At last year's AUA meeting, improvement in unassisted erectile function was reported in 76 men treated with nightly sildenafil for 9 months after bilateral NSRRP. This year, the same study authors report on long-term RigiScan monitoring in a subset of 54 such men with normal preoperative erectile function, defined as a combined score of ≥ 8 (Q3 and Q4 from IIEF) and normal RigiScan results (≥ 10 continuous minutes of base rigidity).[5]

Patients were randomized to 50 mg or 100 mg of sildenafil, or placebo 4 weeks post-surgery and received 7 months of double-blind nightly treatment. Two consecutive RigiScan nights were done at 4, 12, 24, 36, and 48 weeks post-surgery. In this subset, 10 of 35 (29%) sildenafil-treated and 1 of 19 (5%) placebo-treated patients demonstrated the return of spontaneous erections. There was no significant difference in preoperative minutes of tip and base rigidity greater than 55% in all treatment groups. The most discriminating measure, at 48 weeks, between responders and nonresponders, was tip rigidity > 55%, and was longest in patients receiving 100 mg of sildenafil (Figure 1). Chronic PDE-5 inhibition may improve cavernosal tissue oxygenation by way of nocturnal erections and/or it may involve neuronal regeneration.

Figure 1. Presurgery and postsurgery results in patients with prostate cancer.
Prosthetic Surgery

Implantation of inflatable penile prostheses (IPPs) in men with end organ disease who have failed other less-invasive ED therapies continues to provide high rates of satisfaction. The innovation in design and the materials used for a penile prosthesis has translated into increased longevity. However, a major concern for patients and surgeons remains -- prosthesis infection, which occurs in 1% to 3% of virgin cases and 10% to 18% of revision cases. Both of the major manufacturers of penile prostheses in the United States have introduced products that aim to reduce the chance of prosthetic infection.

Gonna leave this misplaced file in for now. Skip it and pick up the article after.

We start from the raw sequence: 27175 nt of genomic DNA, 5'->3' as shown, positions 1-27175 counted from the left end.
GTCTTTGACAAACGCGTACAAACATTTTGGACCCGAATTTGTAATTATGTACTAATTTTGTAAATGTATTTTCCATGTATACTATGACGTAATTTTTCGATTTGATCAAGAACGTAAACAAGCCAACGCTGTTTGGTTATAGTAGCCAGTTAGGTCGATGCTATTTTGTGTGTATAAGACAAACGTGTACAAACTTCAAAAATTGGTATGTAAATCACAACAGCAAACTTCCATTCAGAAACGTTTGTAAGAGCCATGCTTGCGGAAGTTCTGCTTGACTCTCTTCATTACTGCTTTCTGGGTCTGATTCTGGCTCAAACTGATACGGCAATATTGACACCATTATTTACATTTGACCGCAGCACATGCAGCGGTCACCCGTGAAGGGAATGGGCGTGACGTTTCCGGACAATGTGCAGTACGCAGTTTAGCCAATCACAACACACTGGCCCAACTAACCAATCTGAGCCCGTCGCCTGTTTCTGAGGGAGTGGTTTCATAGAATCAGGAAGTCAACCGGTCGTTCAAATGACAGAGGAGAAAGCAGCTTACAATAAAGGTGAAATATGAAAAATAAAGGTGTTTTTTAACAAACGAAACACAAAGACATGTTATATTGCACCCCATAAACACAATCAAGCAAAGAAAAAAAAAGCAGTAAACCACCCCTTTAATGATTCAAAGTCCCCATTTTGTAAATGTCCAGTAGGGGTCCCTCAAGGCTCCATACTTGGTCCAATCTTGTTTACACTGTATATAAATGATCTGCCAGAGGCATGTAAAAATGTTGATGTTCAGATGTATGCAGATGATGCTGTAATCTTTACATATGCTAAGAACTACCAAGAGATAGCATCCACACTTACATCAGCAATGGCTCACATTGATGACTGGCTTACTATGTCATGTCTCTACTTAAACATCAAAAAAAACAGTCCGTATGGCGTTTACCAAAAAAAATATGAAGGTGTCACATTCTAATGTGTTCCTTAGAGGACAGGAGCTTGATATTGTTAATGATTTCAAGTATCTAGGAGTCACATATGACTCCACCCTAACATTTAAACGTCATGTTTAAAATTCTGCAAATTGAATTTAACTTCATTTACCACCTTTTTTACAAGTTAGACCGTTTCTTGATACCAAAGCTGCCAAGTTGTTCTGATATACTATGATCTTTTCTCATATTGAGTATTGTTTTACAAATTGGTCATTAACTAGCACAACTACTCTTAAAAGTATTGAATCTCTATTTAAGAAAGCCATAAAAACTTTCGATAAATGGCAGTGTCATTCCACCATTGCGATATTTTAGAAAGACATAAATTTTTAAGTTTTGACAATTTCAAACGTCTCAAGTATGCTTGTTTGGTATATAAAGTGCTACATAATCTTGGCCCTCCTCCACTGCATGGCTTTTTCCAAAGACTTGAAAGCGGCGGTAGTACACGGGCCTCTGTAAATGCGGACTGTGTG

The AMS 700 CX implants are impregnated with minocycline and rifampin to target staphylococci, the most common pathogen in penile prosthesis infections. Data from revision cases from May 2001 to September 2003 for InhibiZone and non-InhibiZone prostheses were reviewed.[6] From 8754 revision cases, with implant times of 4-28 months, 5310 (60.7%) were non-InhibiZone and 3444 (39.3%) were InhibiZone revision implants. The infection rate of 2.41% with non-InhibiZone revision cases was reduced to 1.36% with the use of InhibiZone devices (44% decrease in infection rate).

The Mentor Titan IPP is coated with polyvinylpyrrolidine a hydrophilic substance that reduces bacterial adherence and absorbs and elutes the antibiotics the device is immersed in intraoperatively. From October 2002 to August 2003, 2357 Titan IPPs compared with 482 noncoated alpha-1 IPPs were implanted.[7] The infection rate for the coated Titan IPP was 1.06% (25/2357) vs 2.07% (P < .03) for the noncoated alpha-1 IPP. Staphylococcus species were the predominant microorganisms cultured in both groups. Long-term follow-up on both of these databases is required before these anti-infective innovations are considered the standard of care. Nevertheless, advances such as these should ultimately improve both patient satisfaction and the overall results.